China conducts off-site probe into Japanese cosmetics plant

Chinese regulators conducted an off-site investigation into a Japanese cosmetics maker's production processes and halted imports of the firm's products, citing compliance concerns, sources familiar with the matter said Thursday.

It is rare for Chinese authorities to directly target an overseas manufacturing base and the move is believed to be part of Beijing's efforts to increase scrutiny of foreign businesses that sell products in China.

The probe of the Aichi Prefecture hair-coloring product plant of Nagoya-based Hoyu Co. was conducted online, though it is unclear exactly how the regulators went about their inquiries.

China's National Medical Products Administration said on Nov. 16 it suspects the company violated the country's law on production control after carrying out the investigation into the central Japan plant, the sources said.

The watchdog said the manufacturing processes for hair-coloring products at the Hoyu plant in the city of Seto failed to meet Chinese technical regulations, they added.

The regulatory body also pointed out the manufacturing process at the plant was different from what the company had disclosed to Chinese authorities.

Hoyu decided to not push back against the Chinese authorities' wishes to investigate as it hopes to continue conducting business in the country.

Hoyu told Kyodo News it will "respond to the matter in accordance with guidance from (Chinese) authorities."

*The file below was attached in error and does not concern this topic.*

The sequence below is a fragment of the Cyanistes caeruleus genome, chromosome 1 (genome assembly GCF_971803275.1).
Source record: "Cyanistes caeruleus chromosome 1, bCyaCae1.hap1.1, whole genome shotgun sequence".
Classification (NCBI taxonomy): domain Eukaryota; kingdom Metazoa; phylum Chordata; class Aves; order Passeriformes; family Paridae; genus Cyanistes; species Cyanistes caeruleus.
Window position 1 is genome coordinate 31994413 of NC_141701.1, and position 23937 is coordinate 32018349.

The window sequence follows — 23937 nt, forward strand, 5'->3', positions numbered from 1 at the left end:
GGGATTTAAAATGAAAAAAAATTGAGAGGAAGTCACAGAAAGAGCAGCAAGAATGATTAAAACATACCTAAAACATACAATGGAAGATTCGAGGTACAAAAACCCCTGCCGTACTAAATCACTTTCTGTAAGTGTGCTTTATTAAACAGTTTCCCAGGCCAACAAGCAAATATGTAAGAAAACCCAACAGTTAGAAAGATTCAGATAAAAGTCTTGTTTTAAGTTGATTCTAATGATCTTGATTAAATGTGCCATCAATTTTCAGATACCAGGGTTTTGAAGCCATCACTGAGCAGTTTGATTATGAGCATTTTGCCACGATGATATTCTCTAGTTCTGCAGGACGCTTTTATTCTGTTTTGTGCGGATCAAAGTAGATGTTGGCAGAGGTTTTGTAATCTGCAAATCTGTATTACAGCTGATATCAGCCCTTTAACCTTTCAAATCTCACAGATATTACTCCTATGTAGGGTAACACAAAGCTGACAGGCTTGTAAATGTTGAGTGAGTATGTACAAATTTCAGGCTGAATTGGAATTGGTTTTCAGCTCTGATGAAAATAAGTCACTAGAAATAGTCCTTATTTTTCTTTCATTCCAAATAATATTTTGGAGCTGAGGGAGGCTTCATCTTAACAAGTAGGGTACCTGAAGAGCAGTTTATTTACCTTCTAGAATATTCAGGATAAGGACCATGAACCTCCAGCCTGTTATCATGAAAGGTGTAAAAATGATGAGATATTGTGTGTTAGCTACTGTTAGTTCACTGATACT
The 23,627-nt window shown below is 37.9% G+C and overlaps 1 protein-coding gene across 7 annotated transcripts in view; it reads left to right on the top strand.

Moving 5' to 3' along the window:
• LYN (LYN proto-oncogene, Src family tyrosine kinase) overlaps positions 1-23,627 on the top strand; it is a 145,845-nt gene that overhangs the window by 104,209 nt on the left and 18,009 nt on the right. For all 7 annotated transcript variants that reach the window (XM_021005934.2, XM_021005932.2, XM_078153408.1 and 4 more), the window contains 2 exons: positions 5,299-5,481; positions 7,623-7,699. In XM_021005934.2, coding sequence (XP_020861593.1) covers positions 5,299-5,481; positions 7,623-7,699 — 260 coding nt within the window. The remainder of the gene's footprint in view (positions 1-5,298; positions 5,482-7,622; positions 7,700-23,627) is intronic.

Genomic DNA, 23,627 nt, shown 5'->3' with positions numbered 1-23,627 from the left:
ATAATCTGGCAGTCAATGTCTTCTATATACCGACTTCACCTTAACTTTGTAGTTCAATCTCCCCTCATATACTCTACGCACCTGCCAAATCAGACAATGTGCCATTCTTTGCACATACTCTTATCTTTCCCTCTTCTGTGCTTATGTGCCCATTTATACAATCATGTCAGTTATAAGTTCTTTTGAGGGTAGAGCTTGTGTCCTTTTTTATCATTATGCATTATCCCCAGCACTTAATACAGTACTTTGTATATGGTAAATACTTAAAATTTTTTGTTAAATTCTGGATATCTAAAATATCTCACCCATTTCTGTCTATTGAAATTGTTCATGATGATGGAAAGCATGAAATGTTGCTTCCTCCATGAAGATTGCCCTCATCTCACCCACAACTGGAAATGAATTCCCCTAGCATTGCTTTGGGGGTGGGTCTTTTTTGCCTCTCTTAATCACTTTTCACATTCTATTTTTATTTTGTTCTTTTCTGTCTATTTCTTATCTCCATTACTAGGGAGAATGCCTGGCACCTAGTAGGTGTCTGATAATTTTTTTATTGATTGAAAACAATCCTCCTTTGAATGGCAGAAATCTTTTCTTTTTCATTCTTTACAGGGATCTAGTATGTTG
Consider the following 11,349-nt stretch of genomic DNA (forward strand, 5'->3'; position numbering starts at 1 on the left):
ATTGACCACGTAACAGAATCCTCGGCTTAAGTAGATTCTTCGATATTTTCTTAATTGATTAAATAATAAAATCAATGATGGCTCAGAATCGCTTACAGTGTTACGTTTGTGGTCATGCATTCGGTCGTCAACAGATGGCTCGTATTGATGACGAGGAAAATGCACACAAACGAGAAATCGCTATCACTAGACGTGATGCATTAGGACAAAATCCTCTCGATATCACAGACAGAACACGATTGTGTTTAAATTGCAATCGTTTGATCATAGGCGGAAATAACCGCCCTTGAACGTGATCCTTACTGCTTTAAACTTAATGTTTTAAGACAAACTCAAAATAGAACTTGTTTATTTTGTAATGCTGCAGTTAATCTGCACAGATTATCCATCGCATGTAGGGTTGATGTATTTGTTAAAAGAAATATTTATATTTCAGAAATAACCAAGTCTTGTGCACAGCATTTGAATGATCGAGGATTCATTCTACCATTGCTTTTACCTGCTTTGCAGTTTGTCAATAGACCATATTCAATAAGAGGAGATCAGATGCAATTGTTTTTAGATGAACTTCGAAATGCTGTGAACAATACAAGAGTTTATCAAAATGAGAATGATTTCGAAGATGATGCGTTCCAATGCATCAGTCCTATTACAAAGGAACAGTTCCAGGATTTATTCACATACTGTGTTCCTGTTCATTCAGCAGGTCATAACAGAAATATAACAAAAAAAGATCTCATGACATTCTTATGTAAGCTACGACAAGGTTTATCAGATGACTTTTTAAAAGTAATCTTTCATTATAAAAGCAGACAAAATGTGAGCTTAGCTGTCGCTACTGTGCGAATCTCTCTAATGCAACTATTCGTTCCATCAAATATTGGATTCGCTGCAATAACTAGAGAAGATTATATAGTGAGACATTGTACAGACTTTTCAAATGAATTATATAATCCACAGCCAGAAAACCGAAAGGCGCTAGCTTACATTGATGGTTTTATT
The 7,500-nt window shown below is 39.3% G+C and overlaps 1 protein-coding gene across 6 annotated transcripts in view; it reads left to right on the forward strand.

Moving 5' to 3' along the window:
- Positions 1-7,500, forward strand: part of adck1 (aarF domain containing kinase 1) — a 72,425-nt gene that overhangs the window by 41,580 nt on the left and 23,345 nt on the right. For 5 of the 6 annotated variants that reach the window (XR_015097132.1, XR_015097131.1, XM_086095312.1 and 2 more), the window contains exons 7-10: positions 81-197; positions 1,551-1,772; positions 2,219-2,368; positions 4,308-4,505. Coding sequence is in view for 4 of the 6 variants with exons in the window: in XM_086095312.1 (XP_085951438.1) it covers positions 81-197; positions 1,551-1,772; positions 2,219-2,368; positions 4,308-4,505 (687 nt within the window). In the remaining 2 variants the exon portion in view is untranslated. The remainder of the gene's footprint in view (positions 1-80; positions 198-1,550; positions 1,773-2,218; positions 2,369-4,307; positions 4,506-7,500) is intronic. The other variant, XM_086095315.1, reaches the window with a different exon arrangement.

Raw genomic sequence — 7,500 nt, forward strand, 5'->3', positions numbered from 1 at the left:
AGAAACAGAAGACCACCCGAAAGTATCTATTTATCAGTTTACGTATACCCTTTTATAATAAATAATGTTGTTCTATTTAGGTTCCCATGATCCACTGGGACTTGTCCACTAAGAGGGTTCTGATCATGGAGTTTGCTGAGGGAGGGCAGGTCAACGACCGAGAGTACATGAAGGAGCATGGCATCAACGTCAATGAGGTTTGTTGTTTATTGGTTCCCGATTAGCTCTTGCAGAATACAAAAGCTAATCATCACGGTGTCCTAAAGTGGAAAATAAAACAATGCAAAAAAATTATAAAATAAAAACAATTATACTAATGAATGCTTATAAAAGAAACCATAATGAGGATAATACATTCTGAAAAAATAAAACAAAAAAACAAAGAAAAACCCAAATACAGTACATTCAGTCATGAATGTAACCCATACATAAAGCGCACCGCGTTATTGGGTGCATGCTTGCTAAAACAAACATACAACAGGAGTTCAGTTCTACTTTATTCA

A Japanese government source said tighter scrutiny of foreign businesses operating in China could curb exports to the country and benefit Chinese producers. The rare investigation was conducted against the backdrop of Beijing's promotion of domestic production in various sectors, the source added.

Amid that trend, foreign businesses have been generally wary of possible technology leakage to China.

Japanese businesses have recently faced headwinds in the Chinese market with Japanese products widely boycotted in the wake of the release of treated radioactive water from the crippled Fukushima nuclear power plant, starting in August, and the detention of Japanese nationals over spying allegations.

Ichiro Korogi, professor and an expert in modern China at Kanda University of International Studies, said he believes the probe was an attempt by China to obtain Hoyu's technology.

"This was meant to pressure (Hoyu) into disclosing technology related to its production process in exchange for allowing the company to do business in China's gigantic market," Korogi said.

He added China's tactic of targeting a specific company was intended to serve as a warning to the whole industry.

© Kyodo News